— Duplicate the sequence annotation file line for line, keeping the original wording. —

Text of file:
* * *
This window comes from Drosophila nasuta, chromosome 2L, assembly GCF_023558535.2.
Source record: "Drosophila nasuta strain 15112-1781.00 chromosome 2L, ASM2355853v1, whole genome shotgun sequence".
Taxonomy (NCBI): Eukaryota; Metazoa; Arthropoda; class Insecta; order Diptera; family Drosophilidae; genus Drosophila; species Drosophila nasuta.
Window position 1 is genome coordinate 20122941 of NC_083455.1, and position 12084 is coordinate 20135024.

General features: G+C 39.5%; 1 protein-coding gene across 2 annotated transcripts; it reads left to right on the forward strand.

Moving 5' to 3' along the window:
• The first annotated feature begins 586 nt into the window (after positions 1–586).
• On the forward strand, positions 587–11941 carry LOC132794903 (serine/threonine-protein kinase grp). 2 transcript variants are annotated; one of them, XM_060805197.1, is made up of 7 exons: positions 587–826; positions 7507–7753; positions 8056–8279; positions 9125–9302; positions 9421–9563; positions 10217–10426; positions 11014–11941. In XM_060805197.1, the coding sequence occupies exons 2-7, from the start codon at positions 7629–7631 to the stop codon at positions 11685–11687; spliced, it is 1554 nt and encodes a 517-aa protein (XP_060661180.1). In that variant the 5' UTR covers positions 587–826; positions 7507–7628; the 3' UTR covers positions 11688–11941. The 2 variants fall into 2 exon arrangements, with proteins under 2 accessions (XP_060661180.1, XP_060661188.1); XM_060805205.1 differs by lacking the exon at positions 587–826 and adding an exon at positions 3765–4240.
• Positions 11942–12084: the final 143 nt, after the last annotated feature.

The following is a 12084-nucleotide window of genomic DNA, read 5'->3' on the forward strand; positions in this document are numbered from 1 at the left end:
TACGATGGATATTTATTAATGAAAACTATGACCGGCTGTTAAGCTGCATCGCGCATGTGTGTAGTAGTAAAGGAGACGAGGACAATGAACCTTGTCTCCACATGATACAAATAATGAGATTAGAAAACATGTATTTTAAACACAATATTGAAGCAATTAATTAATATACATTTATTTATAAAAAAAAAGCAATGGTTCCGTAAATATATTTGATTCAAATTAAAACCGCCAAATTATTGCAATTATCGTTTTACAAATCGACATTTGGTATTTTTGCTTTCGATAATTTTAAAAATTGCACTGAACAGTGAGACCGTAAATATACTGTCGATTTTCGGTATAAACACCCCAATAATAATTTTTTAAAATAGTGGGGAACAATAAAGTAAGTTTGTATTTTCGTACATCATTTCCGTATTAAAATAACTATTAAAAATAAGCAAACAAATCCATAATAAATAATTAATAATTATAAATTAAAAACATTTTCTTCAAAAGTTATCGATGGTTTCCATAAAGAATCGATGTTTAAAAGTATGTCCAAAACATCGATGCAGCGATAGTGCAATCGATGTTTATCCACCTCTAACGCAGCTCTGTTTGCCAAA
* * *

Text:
This window comes from Drosophila nasuta, chromosome 2L, assembly GCF_023558535.2.
Source record: "Drosophila nasuta strain 15112-1781.00 chromosome 2L, ASM2355853v1, whole genome shotgun sequence".
Taxonomy (NCBI): Eukaryota; Metazoa; Arthropoda; class Insecta; order Diptera; family Drosophilidae; genus Drosophila; species Drosophila nasuta.
Window position 1 is genome coordinate 20122941 of NC_083455.1, and position 12084 is coordinate 20135024.

General features: G+C 39.5%; 1 protein-coding gene across 2 annotated transcripts; it reads left to right on the forward strand.

Moving 5' to 3' along the window:
• The first annotated feature begins 586 nt into the window (after positions 1–586).
• On the forward strand, positions 587–11941 carry LOC132794903 (serine/threonine-protein kinase grp). 2 transcript variants are annotated; one of them, XM_060805197.1, is made up of 7 exons: positions 587–826; positions 7507–7753; positions 8056–8279; positions 9125–9302; positions 9421–9563; positions 10217–10426; positions 11014–11941. In XM_060805197.1, the coding sequence occupies exons 2-7, from the start codon at positions 7629–7631 to the stop codon at positions 11685–11687; spliced, it is 1554 nt and encodes a 517-aa protein (XP_060661180.1). In that variant the 5' UTR covers positions 587–826; positions 7507–7628; the 3' UTR covers positions 11688–11941. The 2 variants fall into 2 exon arrangements, with proteins under 2 accessions (XP_060661180.1, XP_060661188.1); XM_060805205.1 differs by lacking the exon at positions 587–826 and adding an exon at positions 3765–4240.
• Positions 11942–12084: the final 143 nt, after the last annotated feature.

The following is a 12084-nucleotide window of genomic DNA, read 5'->3' on the forward strand; positions in this document are numbered from 1 at the left end:
TACGATGGATATTTATTAATGAAAACTATGACCGGCTGTTAAGCTGCATCGCGCATGTGTGTAGTAGTAAAGGAGACGAGGACAATGAACCTTGTCTCCACATGATACAAATAATGAGATTAGAAAACATGTATTTTAAACACAATATTGAAGCAATTAATTAATATACATTTATTTATAAAAAAAAAGCAATGGTTCCGTAAATATATTTGATTCAAATTAAAACCGCCAAATTATTGCAATTATCGTTTTACAAATCGACATTTGGTATTTTTGCTTTCGATAATTTTAAAAATTGCACTGAACAGTGAGACCGTAAATATACTGTCGATTTTCGGTATAAACACCCCAATAATAATTTTTTAAAATAGTGGGGAACAATAAAGTAAGTTTGTATTTTCGTACATCATTTCCGTATTAAAATAACTATTAAAAATAAGCAAACAAATCCATAATAAATAATTAATAATTATAAATTAAAAACATTTTCTTCAAAAGTTATCGATGGTTTCCATAAAGAATCGATGTTTAAAAGTATGTCCAAAACATCGATGCAGCGATAGTGCAATCGATGTTTATCCACCTCTAACGCAGCTCTGTTTGCCAAA